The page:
Talk about perfect timing. With eight days left before training camp begins for the Lakers, today marks Phil Jackson's 65th birthday, meaning it's more likely he'll celebrate it. It also serves as a tangible reminder of how fortunate Jackson has managed to overcome his health issues. Beyond the constant stress and fatigue that's worn on Jackson during the long and treacherous NBA season, he has had to monitor two hip replacements, withstand a chronically sore knee and periodically feeling bothered with kidney stones. As much as it's been a blessing for him to stay healthy, Jackson's competitive spirits surely is making him excited for the 2009-10 season. After all, that's what triggered him to reconsider his initial thought about retirement and come back for another season.
Below are a few ideas on what he might be doing
1. Jeanie Buss, the Lakers executive vice president and Jackson's girlfriend, tweeted him a Happy Birthday, and it's conceivable that the two are spending it together over a dinner and a movie. I can imagine after Buss buys Jackson dinner, he remarks, "I'm glad you're treating me to dinner. With the paycut your father made me take, I don't know if I could afford it."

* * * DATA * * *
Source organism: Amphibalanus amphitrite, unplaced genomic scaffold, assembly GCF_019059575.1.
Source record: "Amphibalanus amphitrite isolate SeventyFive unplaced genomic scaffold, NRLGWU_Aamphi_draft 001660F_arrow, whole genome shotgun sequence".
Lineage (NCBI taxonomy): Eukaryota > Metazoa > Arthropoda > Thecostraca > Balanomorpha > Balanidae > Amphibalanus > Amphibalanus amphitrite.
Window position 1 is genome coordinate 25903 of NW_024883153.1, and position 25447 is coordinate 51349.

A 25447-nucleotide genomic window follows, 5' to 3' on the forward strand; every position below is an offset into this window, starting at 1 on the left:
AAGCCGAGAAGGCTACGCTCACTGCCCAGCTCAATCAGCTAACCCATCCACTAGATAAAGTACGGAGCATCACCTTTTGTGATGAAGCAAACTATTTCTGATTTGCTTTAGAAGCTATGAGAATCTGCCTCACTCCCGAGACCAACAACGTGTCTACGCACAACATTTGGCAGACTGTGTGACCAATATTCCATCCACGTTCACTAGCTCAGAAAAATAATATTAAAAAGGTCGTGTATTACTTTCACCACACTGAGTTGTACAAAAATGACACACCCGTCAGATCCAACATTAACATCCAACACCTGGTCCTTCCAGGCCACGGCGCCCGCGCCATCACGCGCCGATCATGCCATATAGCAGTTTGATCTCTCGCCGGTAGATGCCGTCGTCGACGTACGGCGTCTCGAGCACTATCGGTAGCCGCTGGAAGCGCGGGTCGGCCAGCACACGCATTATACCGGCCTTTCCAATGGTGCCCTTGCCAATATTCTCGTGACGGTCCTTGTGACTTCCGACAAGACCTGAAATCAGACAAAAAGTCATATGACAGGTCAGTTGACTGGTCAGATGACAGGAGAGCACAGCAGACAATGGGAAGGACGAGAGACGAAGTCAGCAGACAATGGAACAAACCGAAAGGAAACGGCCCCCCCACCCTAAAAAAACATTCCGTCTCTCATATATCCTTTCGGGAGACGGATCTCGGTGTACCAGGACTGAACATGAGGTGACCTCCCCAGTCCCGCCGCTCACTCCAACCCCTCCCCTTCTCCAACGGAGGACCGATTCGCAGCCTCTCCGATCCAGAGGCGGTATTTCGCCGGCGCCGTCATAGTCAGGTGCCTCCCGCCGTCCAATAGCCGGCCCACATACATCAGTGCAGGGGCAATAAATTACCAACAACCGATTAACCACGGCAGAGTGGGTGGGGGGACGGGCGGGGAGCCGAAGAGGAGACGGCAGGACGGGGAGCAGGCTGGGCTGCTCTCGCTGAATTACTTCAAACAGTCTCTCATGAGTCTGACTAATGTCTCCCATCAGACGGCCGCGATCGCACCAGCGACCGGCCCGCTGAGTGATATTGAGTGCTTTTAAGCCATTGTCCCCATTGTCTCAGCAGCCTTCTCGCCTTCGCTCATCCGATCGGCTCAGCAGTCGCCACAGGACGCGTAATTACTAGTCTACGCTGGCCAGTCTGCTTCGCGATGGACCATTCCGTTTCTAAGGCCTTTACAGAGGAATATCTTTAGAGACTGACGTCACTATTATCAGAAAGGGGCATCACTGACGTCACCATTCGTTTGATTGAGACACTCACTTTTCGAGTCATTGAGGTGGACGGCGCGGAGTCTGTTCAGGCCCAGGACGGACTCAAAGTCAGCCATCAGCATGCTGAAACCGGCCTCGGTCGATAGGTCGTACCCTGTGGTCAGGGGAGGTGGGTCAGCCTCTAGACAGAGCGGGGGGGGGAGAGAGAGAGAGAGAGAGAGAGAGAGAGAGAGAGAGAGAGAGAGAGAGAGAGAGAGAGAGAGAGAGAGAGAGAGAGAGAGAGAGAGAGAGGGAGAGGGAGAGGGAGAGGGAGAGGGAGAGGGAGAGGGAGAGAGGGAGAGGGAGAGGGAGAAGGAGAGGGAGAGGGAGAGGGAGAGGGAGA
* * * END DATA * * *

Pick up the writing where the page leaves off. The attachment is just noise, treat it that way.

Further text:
2. Buss tweeted something else that the two might be enjoying on a relaxing day: "NBA TV having a Phil Jackson marathon. Check out 2002 Lakers vs. Nets final. Shaq free throws still kill me." This will prompt some mixed feelings. Jackson will wax nostalgia about the Lakers' three-peat and perhaps help him see applicable examples next season's team could follow to ensure another three-peat. But he'll also feel regret for how everything ended in the 2004 season, with both Shaq and Jackson leaving the team.
3. Birthdays are supposed to be a relaxing day, and there's no better coach that preaches that concept than Jackson. He goes through numerous sessions, involving meditation, massages, yoga and Pilates. It'll serve two purposes. It will relieve any worries from the external world, and it'll get him mentally prepared for the upcoming season.
4. Jackson customarily goes to Montana for the summer off-season. With eight days still away from training camp, there's no reason Jackson needs to ditch the quiet and picturesque confines of Montana for traffic congested and land deprived Los Angeles. It's going to be another day of hiking, swimming and fishing.
5. Jackson's already back to work. As much as he maintains an even keel and light-hearted attitude during the season, the Zen Master is insanely competitive.